Yesterday I shared about the beautiful blooming trees in my neighbourhood, and I want to share a few more of the fabulous bloom today. Royal Poinciana is a very common tree in Hong Kong. It can be seen almost everywhere, but it is in summer that it makes a dramatic appearance with its red hot flowers to ensure that everyone admires it! It is nicknamed as The Flame Tree for its sharp red bloom, while it is also called The Shadow Tree for its light and feather-like leaves give a really good shade for people. I made a little sketch of it’s lovely petals and took some snapshots today. Hope you enjoy it!
It’s Monday again. To cheer things up a little, I guess it won’t hurt to have a little throwback of the last weekend!
The day started with a walk in my neighbourhood. It’s just May but the trees are already blooming like crazy, as the summer this year comes get early and intense (36 Celsius degree yesterday, it doesn’t reach this height often even in August). Don’t you just love these flowers in burning red? So full of fire and passion! I would love to sketch this lovely scene if not for this melting sun.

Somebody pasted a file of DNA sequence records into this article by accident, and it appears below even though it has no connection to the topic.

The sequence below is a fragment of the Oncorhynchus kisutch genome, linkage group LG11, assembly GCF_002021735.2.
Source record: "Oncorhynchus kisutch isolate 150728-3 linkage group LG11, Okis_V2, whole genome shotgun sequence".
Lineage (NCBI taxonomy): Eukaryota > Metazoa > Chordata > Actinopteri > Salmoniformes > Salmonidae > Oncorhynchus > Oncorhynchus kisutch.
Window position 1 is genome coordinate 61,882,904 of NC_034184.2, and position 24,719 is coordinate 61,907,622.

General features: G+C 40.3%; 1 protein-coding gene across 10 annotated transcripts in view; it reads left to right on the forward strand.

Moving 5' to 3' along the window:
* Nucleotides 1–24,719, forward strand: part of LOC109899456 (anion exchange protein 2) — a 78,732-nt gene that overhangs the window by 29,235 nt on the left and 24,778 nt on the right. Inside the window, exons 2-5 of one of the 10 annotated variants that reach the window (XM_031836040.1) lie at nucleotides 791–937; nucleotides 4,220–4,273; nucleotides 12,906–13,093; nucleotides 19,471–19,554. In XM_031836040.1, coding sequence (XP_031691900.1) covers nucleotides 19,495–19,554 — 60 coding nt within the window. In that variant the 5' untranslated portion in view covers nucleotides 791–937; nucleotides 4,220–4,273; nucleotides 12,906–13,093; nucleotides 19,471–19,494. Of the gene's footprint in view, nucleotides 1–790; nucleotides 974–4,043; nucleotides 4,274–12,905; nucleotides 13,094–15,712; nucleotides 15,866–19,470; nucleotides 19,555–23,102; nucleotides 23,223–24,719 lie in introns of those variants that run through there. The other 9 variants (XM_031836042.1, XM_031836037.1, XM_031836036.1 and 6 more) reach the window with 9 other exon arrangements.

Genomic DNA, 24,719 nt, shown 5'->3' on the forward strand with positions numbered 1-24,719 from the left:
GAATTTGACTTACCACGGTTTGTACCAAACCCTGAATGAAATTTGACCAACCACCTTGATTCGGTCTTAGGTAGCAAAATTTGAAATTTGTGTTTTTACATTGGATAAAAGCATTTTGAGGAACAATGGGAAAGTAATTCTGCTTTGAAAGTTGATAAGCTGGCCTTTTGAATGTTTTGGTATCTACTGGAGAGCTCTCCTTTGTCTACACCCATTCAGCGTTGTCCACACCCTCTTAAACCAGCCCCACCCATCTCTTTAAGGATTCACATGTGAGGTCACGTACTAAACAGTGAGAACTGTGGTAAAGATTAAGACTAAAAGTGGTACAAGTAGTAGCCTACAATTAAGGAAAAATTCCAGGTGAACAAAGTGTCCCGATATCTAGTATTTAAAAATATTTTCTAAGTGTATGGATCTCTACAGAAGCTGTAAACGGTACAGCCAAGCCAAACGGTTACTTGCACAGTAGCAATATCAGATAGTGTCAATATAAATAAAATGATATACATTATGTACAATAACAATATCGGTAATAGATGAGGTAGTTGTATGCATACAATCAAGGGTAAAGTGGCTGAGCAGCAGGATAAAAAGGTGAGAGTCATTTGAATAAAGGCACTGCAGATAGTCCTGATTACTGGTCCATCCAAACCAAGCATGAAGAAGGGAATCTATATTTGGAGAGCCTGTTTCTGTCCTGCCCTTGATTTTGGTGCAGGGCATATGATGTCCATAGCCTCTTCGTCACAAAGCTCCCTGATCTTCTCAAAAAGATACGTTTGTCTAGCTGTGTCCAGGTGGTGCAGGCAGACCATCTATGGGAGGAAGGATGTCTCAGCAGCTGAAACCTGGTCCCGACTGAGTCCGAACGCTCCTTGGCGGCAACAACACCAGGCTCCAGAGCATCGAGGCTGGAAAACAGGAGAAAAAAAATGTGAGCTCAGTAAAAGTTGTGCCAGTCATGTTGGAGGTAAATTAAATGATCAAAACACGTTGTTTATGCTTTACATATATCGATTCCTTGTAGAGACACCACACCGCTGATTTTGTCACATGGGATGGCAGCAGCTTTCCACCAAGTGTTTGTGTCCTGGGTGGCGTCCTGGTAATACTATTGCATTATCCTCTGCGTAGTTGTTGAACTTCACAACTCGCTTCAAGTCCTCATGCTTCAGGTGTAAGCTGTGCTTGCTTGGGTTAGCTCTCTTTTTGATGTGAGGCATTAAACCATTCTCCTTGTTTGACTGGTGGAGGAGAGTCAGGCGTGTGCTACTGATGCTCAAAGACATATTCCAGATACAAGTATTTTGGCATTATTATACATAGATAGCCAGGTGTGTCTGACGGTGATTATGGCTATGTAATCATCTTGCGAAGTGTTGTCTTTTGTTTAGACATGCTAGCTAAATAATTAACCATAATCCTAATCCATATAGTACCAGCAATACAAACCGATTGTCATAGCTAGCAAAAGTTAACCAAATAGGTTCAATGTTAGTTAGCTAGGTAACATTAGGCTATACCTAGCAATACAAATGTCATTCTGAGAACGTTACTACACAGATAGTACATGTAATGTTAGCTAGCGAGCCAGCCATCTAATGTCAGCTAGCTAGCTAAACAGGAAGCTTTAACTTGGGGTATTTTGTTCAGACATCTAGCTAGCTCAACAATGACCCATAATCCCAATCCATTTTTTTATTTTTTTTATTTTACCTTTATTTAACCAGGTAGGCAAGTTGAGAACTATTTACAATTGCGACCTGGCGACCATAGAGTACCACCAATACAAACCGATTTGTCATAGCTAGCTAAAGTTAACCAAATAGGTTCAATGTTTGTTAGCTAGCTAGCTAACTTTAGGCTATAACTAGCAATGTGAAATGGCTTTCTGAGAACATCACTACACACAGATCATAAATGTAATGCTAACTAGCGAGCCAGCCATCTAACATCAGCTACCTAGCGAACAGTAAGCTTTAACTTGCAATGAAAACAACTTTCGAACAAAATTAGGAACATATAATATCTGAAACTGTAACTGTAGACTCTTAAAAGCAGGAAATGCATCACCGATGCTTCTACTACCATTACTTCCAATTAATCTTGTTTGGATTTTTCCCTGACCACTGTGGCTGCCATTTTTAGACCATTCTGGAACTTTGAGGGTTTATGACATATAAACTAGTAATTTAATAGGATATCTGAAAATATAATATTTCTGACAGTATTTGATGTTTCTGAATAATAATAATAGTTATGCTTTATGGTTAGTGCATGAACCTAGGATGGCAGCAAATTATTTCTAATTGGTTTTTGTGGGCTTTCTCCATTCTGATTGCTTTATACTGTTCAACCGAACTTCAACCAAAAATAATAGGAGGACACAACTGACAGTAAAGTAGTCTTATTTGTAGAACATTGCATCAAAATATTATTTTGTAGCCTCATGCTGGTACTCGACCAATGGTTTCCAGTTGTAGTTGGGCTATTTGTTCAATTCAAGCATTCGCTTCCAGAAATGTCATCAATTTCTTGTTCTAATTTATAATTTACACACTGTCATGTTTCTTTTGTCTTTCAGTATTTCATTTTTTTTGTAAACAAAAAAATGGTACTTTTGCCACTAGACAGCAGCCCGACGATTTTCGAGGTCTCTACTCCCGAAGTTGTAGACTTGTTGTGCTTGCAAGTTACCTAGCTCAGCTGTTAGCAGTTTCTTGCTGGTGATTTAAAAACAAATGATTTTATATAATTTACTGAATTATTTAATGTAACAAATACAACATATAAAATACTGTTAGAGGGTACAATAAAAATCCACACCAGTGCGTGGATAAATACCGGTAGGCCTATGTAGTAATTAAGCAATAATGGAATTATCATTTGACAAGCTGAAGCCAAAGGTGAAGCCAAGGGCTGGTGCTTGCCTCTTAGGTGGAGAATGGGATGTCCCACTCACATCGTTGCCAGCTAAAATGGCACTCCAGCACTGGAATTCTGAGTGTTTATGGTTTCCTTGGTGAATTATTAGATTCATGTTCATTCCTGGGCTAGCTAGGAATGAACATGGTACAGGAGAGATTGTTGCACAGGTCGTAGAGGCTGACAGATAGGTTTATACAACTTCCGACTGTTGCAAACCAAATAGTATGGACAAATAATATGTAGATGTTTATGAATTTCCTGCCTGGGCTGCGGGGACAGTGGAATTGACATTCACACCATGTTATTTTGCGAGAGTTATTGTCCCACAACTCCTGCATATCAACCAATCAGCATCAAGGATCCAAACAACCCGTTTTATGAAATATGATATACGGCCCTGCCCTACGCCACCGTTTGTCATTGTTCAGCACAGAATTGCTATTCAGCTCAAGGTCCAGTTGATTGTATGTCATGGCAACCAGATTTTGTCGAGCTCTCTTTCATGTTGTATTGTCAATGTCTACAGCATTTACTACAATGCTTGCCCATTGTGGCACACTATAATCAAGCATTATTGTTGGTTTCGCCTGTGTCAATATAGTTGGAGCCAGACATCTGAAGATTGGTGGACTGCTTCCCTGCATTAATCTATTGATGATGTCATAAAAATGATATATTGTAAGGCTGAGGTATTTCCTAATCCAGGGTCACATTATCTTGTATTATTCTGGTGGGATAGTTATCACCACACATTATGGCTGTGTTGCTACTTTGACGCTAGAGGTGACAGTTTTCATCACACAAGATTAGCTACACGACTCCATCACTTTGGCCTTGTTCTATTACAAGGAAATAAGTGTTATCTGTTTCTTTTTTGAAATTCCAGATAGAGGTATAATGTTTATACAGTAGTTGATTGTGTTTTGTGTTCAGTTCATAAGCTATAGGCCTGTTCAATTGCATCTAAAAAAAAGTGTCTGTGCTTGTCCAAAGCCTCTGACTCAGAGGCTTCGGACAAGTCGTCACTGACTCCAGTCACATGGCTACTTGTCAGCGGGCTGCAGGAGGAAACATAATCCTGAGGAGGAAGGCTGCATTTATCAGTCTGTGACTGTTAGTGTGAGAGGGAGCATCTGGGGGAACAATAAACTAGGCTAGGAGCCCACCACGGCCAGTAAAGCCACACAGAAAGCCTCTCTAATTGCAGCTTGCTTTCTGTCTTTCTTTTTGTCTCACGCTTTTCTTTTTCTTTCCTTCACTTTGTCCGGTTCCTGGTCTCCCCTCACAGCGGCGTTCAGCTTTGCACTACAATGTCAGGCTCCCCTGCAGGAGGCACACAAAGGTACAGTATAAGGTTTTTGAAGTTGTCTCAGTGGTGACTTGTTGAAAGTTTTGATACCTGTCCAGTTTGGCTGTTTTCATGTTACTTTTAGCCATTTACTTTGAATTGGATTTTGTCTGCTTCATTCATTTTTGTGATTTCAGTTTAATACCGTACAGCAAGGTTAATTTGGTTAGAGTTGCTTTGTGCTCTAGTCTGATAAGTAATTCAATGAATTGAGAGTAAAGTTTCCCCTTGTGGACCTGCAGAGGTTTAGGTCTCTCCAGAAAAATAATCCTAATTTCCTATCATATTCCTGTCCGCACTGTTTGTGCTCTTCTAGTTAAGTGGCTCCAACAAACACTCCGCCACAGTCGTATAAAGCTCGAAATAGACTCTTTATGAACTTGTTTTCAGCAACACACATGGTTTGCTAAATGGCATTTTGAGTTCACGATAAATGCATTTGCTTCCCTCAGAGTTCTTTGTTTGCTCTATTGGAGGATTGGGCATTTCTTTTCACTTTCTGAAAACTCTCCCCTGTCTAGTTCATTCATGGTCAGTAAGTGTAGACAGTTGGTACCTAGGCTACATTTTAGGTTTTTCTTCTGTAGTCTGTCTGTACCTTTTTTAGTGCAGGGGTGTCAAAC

Speaking of summer, I shared in a previous post that I was crocheting a hat with raffia. I’m so glad I’ve finished the hat just in time to give me shade in this hot wave! It’s in a bucket shape with a short brim just enough for shading me from the sun and for putting in my bag to follow me around. I think the shell stitches don’t look very obvious now that it’s done but the mixed ash colours look great enough with my summer tees and jeans! On the right is another crochet project that I’ve just started. Probably not too wise to use woollen yarn under this weather, isn’t it? I’m quite attracted to the colour though, so I hope by the time I finish, the weather will be a bit cooler for me to wear it.